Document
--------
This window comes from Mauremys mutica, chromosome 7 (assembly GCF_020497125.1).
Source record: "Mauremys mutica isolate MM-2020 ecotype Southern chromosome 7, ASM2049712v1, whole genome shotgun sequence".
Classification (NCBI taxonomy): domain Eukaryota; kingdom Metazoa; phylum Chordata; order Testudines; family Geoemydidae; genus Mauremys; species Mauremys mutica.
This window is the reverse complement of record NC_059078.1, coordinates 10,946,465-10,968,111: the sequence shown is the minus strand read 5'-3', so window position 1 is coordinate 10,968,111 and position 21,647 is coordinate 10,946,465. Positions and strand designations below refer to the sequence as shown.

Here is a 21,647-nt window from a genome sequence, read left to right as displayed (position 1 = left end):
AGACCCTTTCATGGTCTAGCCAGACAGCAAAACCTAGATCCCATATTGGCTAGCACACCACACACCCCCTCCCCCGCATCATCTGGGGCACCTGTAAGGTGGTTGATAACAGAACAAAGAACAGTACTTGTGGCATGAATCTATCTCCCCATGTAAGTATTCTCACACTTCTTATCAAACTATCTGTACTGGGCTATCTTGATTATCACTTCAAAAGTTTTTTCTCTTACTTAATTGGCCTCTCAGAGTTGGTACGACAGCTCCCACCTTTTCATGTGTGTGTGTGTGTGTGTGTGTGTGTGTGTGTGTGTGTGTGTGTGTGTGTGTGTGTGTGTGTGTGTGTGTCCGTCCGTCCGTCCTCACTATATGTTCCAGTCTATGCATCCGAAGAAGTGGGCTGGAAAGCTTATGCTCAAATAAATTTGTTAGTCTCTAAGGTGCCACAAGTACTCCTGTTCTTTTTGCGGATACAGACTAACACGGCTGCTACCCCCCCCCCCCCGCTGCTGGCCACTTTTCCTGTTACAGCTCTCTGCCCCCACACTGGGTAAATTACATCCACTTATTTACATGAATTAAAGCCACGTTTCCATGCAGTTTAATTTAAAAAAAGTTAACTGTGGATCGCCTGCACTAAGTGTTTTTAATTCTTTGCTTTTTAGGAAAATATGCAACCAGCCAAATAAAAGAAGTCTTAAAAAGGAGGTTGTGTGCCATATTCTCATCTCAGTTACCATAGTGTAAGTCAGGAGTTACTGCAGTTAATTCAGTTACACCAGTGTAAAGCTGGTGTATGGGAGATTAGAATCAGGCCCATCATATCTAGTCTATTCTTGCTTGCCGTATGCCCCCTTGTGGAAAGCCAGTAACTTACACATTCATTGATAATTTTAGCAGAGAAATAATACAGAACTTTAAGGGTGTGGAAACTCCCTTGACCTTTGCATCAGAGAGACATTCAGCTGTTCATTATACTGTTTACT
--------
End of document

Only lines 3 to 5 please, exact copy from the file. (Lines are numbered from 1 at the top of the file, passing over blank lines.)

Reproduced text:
Classification (NCBI taxonomy): domain Eukaryota; kingdom Metazoa; phylum Chordata; order Testudines; family Geoemydidae; genus Mauremys; species Mauremys mutica.
This window is the reverse complement of record NC_059078.1, coordinates 10,946,465-10,968,111: the sequence shown is the minus strand read 5'-3', so window position 1 is coordinate 10,968,111 and position 21,647 is coordinate 10,946,465. Positions and strand designations below refer to the sequence as shown.

Here is a 21,647-nt window from a genome sequence, read left to right as displayed (position 1 = left end):